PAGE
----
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The phrases in their context!


It is observable, that where the objects of contrary passions are presented at once, beside the encrease of the predominant passion (which has been already explained, and commonly arises at their first shock or rencounter) it sometimes happens, that both the passions exist successively, and by short intervals; sometimes, that they destroy each other, and neither of them takes place; and sometimes that both of them remain united in the mind.
It may, therefore, be asked, by what theory we can explain these variations, and to what general principle we can reduce them.
When the contrary passions arise from objects entirely different, they take place alternately, the want of relation in the ideas separating the impressions from each other, and preventing their opposition.
Thus when a man is afflicted for the loss of a law-suit, and joyful for the birth of a son, the mind running from the agreeable to the calamitous object, with whatever celerity it may perform this motion, can scarcely temper the one affection with the other, and remain betwixt them in a state of indifference.
It more easily attains that calm situation, when the same event is of a mixt nature, and contains something adverse and something prosperous in its different circumstances.
For in that case, both the passions, mingling with each other by means of the relation, become mutually destructive, and leave the mind in perfect tranquility.
But suppose, in the third place, that the object is not a compound of good or evil, but is considered as probable or improbable in any degree; in that case I assert, that the contrary passions will both of them be present at once in the soul, and instead of destroying and tempering each other, will subsist together, and produce a third impression or affection by their union.
Contrary passions are not capable of destroying each other, except when their contrary movements exactly rencounter, and are opposite in their direction, as well as in the sensation they produce.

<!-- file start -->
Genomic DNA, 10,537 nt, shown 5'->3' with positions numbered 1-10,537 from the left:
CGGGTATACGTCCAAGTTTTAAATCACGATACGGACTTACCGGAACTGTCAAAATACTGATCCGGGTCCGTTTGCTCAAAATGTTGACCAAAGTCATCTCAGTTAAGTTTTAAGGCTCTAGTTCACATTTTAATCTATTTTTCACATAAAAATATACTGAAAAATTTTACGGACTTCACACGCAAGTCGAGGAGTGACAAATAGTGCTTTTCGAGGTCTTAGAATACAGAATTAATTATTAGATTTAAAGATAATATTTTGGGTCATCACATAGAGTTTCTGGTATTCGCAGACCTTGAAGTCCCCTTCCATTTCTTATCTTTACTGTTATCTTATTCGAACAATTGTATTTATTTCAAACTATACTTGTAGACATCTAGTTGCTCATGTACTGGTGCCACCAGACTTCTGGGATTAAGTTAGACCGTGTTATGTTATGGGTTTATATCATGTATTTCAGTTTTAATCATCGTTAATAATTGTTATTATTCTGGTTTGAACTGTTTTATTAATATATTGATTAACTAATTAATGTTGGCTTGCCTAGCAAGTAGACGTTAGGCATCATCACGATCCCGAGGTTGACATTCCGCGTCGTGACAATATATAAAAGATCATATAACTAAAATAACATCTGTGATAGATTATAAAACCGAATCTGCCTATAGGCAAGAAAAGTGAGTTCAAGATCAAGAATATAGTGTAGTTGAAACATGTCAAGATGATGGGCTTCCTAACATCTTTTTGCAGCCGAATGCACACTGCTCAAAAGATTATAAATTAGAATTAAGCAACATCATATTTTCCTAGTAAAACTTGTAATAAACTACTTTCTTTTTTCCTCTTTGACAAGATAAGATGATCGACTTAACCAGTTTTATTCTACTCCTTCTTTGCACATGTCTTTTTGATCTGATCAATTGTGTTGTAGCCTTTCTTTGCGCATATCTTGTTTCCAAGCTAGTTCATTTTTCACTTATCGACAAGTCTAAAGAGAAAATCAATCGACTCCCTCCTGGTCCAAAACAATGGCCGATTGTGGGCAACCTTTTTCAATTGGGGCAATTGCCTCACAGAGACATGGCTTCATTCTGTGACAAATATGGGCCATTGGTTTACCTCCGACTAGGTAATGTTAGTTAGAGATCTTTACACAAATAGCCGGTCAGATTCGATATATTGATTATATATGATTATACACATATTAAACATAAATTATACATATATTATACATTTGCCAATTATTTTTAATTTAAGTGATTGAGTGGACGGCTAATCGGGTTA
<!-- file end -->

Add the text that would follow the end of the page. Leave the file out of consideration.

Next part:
This exact rencounter depends upon the relations of those ideas, from which they are derived, and is more or less perfect, according to the degrees of the relation.
In the case of probability the contrary chances are so far related, that they determine concerning the existence or non-existence of the same object.
But this relation is far from being perfect; since some of the chances lie on the side of existence, and others on that of non-existence; which are objects altogether incompatible.
It is impossible by one steady view to survey the opposite chances, and the events dependent on them; but it is necessary, that the imagination should run alternately from the one to the other.
Each view of the imagination produces its peculiar passion, which decays away by degrees, and is followed by a sensible vibration after the stroke.
The incompatibility of the views keeps the passions from shocking in a direct line, if that expression may be allowed; and yet their relation is sufficient to mingle their fainter emotions.
It is after this manner that hope and fear arise from the different mixture of these opposite passions of grief and joy, and from their imperfect union and conjunction.
Upon the whole, contrary passions succeed each other alternately, when they arise from different objects: They mutually destroy each other, when they proceed from different parts of the same: And they subsist both of them.
and mingle together, when they are derived from the contrary and incompatible chances or possibilities, on which any one object depends.
The influence of the relations of ideas is plainly seen in this whole affair.
If the objects of the contrary passions be totally different, the passions are like two opposite liquors in different bottles, which have no influence on each other.
If the objects be intimately connected, the passions are like an alcali and an acid, which, being mingled, destroy each other.
If the relation be more imperfect, and consists in the contradictory views of the same object, the passions are like oil and vinegar, which, however mingled, never perfectly unite and incorporate.